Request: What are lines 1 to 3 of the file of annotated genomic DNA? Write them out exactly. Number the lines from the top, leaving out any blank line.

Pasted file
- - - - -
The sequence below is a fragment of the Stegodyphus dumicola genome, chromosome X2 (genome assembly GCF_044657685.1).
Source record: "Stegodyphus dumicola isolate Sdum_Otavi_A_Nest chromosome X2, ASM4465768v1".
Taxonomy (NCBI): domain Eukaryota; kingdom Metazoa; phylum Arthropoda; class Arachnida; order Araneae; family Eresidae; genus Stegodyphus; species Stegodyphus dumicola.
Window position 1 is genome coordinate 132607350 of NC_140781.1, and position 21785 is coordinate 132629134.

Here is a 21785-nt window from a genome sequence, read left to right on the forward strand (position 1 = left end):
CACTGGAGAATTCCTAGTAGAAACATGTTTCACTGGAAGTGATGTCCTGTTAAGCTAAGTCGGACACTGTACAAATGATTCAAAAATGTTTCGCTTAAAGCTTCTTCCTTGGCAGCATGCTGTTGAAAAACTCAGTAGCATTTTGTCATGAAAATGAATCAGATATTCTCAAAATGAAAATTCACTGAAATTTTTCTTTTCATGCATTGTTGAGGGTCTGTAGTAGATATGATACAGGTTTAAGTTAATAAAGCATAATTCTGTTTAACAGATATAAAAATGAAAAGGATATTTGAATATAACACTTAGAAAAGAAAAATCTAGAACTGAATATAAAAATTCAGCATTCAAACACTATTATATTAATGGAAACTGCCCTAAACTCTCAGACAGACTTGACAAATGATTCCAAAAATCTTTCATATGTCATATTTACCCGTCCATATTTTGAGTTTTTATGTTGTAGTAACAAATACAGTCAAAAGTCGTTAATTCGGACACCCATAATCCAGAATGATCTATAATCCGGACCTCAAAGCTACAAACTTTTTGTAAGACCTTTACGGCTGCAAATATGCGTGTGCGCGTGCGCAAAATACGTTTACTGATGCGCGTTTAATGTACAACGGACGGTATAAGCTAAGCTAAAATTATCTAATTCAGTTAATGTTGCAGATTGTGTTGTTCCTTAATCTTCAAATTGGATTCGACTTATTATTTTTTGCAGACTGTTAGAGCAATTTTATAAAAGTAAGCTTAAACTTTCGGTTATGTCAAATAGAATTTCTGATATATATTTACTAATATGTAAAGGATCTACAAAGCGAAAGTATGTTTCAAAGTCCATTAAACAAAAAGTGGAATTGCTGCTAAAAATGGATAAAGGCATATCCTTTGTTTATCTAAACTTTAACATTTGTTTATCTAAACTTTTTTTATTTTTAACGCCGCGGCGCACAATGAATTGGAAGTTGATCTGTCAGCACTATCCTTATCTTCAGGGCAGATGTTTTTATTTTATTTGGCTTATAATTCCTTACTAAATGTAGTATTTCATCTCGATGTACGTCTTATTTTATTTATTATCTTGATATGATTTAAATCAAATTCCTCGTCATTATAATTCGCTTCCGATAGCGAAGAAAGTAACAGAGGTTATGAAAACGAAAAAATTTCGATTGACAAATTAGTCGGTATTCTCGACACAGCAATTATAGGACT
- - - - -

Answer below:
The sequence below is a fragment of the Stegodyphus dumicola genome, chromosome X2 (genome assembly GCF_044657685.1).
Source record: "Stegodyphus dumicola isolate Sdum_Otavi_A_Nest chromosome X2, ASM4465768v1".
Taxonomy (NCBI): domain Eukaryota; kingdom Metazoa; phylum Arthropoda; class Arachnida; order Araneae; family Eresidae; genus Stegodyphus; species Stegodyphus dumicola.